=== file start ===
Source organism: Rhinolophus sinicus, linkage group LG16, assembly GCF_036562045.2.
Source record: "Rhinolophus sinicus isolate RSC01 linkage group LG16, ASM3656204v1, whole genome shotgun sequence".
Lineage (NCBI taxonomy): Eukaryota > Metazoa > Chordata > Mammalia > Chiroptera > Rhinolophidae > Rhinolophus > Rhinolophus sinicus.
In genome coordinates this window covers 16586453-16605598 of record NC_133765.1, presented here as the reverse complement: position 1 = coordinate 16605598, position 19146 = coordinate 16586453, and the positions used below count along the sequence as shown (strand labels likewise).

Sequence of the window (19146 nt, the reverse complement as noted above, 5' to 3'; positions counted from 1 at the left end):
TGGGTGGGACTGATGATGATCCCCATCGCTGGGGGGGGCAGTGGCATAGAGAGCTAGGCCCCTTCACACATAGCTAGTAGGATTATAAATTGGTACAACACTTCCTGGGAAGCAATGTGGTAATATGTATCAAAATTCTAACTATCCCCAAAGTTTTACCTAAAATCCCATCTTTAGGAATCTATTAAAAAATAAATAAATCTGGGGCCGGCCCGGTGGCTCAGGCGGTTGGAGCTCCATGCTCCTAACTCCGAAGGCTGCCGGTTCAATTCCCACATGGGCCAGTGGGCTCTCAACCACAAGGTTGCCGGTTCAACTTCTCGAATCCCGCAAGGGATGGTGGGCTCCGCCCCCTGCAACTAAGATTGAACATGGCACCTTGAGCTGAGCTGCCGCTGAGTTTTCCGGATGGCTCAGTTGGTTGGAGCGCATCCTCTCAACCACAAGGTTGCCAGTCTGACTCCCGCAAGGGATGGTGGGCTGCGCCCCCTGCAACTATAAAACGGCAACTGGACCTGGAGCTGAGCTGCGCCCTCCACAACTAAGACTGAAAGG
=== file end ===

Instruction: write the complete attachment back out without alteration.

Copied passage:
Source organism: Rhinolophus sinicus, linkage group LG16, assembly GCF_036562045.2.
Source record: "Rhinolophus sinicus isolate RSC01 linkage group LG16, ASM3656204v1, whole genome shotgun sequence".
Lineage (NCBI taxonomy): Eukaryota > Metazoa > Chordata > Mammalia > Chiroptera > Rhinolophidae > Rhinolophus > Rhinolophus sinicus.
In genome coordinates this window covers 16586453-16605598 of record NC_133765.1, presented here as the reverse complement: position 1 = coordinate 16605598, position 19146 = coordinate 16586453, and the positions used below count along the sequence as shown (strand labels likewise).

Sequence of the window (19146 nt, the reverse complement as noted above, 5' to 3'; positions counted from 1 at the left end):
TGGGTGGGACTGATGATGATCCCCATCGCTGGGGGGGGCAGTGGCATAGAGAGCTAGGCCCCTTCACACATAGCTAGTAGGATTATAAATTGGTACAACACTTCCTGGGAAGCAATGTGGTAATATGTATCAAAATTCTAACTATCCCCAAAGTTTTACCTAAAATCCCATCTTTAGGAATCTATTAAAAAATAAATAAATCTGGGGCCGGCCCGGTGGCTCAGGCGGTTGGAGCTCCATGCTCCTAACTCCGAAGGCTGCCGGTTCAATTCCCACATGGGCCAGTGGGCTCTCAACCACAAGGTTGCCGGTTCAACTTCTCGAATCCCGCAAGGGATGGTGGGCTCCGCCCCCTGCAACTAAGATTGAACATGGCACCTTGAGCTGAGCTGCCGCTGAGTTTTCCGGATGGCTCAGTTGGTTGGAGCGCATCCTCTCAACCACAAGGTTGCCAGTCTGACTCCCGCAAGGGATGGTGGGCTGCGCCCCCTGCAACTATAAAACGGCAACTGGACCTGGAGCTGAGCTGCGCCCTCCACAACTAAGACTGAAAGG